(f) Formal musical training;
(g) Formal meditation or mindfulness training.

Study design
Purpose of the study
Prevention
Allocation to intervention
Randomised controlled trial
Procedure for enrolling a subject and allocating the treatment (allocation concealment procedures)
This will be achieved using sealed notes provided to participants during their initial laboratory visit.
Methods used to generate the sequence in which subjects will be randomised (sequence generation)
This will be achieved using permuted block randomisation.
Masking / blinding
Blinded (masking used)
Who is / are masked / blinded?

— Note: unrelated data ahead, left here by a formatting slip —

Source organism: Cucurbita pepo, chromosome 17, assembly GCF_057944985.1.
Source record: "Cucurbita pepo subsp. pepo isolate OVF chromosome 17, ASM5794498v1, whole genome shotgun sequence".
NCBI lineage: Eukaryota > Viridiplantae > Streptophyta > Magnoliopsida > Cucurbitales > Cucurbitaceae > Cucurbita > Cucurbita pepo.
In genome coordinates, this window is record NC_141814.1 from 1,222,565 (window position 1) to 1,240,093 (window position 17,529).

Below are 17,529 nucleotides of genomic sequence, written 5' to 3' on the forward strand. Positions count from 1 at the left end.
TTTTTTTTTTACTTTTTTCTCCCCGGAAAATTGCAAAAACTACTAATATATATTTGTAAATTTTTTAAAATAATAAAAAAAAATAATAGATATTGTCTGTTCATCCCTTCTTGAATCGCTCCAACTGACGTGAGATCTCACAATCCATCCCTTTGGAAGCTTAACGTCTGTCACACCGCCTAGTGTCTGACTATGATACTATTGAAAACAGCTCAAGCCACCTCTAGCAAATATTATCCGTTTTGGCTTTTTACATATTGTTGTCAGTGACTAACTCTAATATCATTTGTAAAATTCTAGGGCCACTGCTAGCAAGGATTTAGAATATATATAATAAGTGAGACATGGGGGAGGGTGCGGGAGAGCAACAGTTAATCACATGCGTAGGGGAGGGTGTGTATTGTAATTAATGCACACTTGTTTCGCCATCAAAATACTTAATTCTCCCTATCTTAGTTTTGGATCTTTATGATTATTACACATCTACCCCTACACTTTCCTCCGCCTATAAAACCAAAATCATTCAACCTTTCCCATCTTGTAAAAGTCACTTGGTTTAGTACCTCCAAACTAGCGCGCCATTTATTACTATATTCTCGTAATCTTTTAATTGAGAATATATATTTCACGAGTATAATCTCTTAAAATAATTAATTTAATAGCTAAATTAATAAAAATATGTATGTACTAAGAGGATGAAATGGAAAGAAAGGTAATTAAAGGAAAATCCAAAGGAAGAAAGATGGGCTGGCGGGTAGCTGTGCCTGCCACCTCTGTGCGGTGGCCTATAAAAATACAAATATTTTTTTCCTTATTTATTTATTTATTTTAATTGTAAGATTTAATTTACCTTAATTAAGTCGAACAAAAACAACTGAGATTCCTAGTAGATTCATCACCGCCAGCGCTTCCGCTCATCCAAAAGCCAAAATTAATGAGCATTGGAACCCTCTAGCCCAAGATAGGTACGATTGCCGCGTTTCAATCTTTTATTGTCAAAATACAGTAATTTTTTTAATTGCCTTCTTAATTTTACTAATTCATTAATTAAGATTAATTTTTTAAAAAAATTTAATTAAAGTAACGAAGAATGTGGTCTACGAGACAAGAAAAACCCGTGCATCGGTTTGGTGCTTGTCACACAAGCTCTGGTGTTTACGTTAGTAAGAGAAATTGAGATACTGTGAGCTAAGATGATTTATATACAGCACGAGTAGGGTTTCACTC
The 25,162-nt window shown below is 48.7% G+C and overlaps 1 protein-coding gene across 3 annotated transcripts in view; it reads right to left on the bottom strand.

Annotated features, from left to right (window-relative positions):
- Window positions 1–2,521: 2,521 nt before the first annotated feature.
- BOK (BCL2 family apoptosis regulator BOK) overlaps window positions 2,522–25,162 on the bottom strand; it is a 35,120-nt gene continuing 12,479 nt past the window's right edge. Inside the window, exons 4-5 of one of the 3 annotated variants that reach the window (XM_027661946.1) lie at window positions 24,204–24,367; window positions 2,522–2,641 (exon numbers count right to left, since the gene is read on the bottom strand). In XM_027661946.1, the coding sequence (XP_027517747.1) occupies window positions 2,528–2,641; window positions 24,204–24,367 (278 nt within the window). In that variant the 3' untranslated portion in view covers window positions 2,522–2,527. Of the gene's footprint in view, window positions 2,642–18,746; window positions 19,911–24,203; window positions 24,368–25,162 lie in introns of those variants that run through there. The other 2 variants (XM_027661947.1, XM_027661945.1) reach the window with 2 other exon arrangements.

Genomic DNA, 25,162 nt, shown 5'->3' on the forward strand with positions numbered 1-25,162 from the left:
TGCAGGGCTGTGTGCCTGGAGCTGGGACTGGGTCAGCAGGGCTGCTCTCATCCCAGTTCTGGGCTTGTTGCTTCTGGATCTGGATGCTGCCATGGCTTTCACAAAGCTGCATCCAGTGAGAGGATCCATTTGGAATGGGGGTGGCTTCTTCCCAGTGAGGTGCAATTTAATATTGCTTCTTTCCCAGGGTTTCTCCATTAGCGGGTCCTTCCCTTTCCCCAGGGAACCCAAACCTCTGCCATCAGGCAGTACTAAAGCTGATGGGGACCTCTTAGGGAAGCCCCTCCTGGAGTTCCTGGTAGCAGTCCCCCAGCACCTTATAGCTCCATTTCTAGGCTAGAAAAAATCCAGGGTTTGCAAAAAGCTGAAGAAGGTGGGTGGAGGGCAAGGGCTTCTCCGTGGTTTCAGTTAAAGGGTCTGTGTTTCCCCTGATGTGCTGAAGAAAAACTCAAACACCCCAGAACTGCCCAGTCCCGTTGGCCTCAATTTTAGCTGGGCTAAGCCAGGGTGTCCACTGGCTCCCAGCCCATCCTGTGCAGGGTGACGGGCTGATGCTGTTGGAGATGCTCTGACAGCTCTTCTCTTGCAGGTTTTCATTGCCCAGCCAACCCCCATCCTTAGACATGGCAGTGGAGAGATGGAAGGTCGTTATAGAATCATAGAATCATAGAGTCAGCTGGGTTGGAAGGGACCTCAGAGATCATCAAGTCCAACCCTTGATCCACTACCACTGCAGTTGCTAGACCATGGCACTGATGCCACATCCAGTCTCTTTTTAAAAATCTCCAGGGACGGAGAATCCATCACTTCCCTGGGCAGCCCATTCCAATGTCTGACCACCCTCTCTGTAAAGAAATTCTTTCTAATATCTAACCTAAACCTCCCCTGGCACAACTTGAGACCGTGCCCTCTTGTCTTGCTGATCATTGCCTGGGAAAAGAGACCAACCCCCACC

The people administering the treatment/s
The people assessing the outcomes
Intervention assignment
Parallel
Other design features
Phase
Not Applicable
Type of endpoint(s)
Efficacy
Statistical methods / analysis
A biostatistician was consulted for the power analysis calculation. This was based on the reaction time (RT) measures in the most closely related published research paper, which show a mean RT of 2134.1ms (SD = 856.6ms) pre-treatment and 1403.6ms (SD = 462.3ms) post-treatment for meditators, and 1865.1ms (SD = 800.4ms) pre-treatment and 1893ms (SD = 780.6ms) post-treatment for controls. This gave a treatment-by-time partial eta-squared of 0.15, with a p-value of 0.03. Using the same partial eta-squared for the three group, three time point studies, with alpha = 0.05 and 80% power, a minimum of 54 participants would be required in total (across all group conditions). We will aim for 25 participants per group, assuming a dropout rate of at least 20%.